locked
Is there any impact on using API TIMER function instead of Delay Activity in Workflow? RRS feed

  • Question

  • Hi,

    WINDOWS SERVER 2003 R2 - SP2

    I am quite peaved that the Delay Activity is as ropey as an Indian Snake Ladder.

    I have heard nothing but concern over using the DELAY Activity even after the supposed patch install with SP2.

    I know you can use Timer Jobs, but I was wondering if using a the API TIMER function would be OK on the Workflow (Single Thread)?

    I know you can't use Thread.Sleep as this would lock up Workflow Interfacing.

    I need to wait for a specific date before sending an email and continuing with workflow (VS2008).

    Interested to know your input.

    Thanks.

    John. 

     

    Tuesday, February 22, 2011 5:33 PM

Answers

  • Hi Patrick,

    Thanks for that.

    I ended up writing a separate feature using a Timer Job. This Timer Job essentially just checks the list on a daily basis for any items that have a specific status before sending out an email that a task should be complete. It also writes an actvity log.

    As for interaction with workflows I have decided to keep the two seperate and make debugging easier i.e. no interaction.

    Thanks again for your help.

    John.

    Friday, March 4, 2011 12:07 PM

All replies

  • Hi, John

     

    Thank you for your question.

    I am trying to involve someone familiar with this topic to further look at this issue. There might be some time delay. Appreciate your patience.

    Thank you for your understanding and support.

     

    Best Regards,

    Aaron

    TechNet Subscriber Support in forum

    If you have any feedback on our support, please contact tngfb@microsoft.com

    Wednesday, February 23, 2011 9:47 AM
  • Hi Aaron,

    Nice Pun ;)

    I did try the System.Timers.Timer. This WF Thread cannot be used to Marshall Timer - correct me if I'm wrong.

    Systems.Timers.Timer can't be marshalled, but it is fine for sending an email after a specific period and writing an activity log as I am doing from Workflow Code. (I have it running for 2 days - so will be interesting to see if OK - but it should work fine).

    Two days later - not looking good. No emails yet....so this approach sux.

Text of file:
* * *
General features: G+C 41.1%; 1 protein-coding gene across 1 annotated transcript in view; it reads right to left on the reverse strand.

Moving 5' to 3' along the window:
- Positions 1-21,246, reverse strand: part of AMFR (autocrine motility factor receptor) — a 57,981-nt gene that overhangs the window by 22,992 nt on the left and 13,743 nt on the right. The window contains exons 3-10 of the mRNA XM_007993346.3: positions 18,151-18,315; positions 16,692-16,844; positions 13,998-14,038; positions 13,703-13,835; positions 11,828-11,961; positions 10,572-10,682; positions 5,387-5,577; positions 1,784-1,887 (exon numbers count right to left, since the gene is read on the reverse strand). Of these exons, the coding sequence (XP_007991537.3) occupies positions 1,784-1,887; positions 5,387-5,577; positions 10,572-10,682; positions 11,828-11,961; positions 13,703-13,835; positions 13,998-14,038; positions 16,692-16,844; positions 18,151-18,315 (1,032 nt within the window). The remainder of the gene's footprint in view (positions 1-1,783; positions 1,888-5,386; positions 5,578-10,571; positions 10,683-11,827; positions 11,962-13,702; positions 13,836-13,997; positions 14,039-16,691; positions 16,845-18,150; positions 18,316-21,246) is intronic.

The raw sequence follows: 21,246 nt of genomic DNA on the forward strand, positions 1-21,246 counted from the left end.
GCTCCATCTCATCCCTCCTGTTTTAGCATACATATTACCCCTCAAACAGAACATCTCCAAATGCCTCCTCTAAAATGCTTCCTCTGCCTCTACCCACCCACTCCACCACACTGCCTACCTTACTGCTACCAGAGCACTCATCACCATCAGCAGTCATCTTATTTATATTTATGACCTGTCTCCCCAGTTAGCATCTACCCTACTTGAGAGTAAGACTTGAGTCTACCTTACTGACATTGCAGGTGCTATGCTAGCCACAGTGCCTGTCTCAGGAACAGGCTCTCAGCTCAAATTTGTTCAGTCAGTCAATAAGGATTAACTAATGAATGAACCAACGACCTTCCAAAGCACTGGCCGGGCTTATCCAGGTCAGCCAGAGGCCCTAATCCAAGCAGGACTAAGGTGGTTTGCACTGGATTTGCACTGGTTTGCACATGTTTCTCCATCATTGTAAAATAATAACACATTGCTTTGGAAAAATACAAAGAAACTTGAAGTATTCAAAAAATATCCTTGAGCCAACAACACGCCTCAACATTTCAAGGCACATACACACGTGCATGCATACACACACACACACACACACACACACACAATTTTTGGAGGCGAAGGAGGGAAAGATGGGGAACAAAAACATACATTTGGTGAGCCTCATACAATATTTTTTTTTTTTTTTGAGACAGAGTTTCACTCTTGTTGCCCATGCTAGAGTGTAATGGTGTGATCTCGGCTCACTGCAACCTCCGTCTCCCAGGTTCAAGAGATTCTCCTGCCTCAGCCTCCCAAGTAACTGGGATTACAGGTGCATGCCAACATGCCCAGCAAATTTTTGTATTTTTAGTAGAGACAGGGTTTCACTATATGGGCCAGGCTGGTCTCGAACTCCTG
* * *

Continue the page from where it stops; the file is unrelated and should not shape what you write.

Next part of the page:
John.

    Thursday, February 24, 2011 8:53 AM
  • John,

    Given that you want to have a delay in a workflow to send email, while a Timer Job could be created to do many things, trying to integrate that with a workflow that would still need to dehydrate/hydrate may prove difficult.  As you pointed out, you should have at the least SP2 installed, and even then, delay activities will not fire at the exact moment you may expect them to due to many different situations such as yrou Timer Interval and how may concurrent workflows that may be processed by W3WP or OWSTIMER.  The delay will fire, but you need to give it enough time to process once it is re-hydrated.

    Not sure if this helps, but I would continue to look at using a Delay activity instead of a Timer Job to send email via a paused workflow.

     


    Patrick Cole - MSFT
    Thursday, March 3, 2011 11:32 PM
  • Hi Patrick,

    Thanks for that.

    I ended up writing a separate feature using a Timer Job. This Timer Job essentially just checks the list on a daily basis for any items that have a specific status before sending out an email that a task should be complete. It also writes an actvity log.

    As for interaction with workflows I have decided to keep the two seperate and make debugging easier i.e. no interaction.

    Thanks again for your help.

    John.

    Friday, March 4, 2011 12:07 PM
  • John,

    Totally valid solution there, thanks for posting what you finally came up with.

     


    Patrick Cole - MSFT
    Wednesday, March 9, 2011 7:20 PM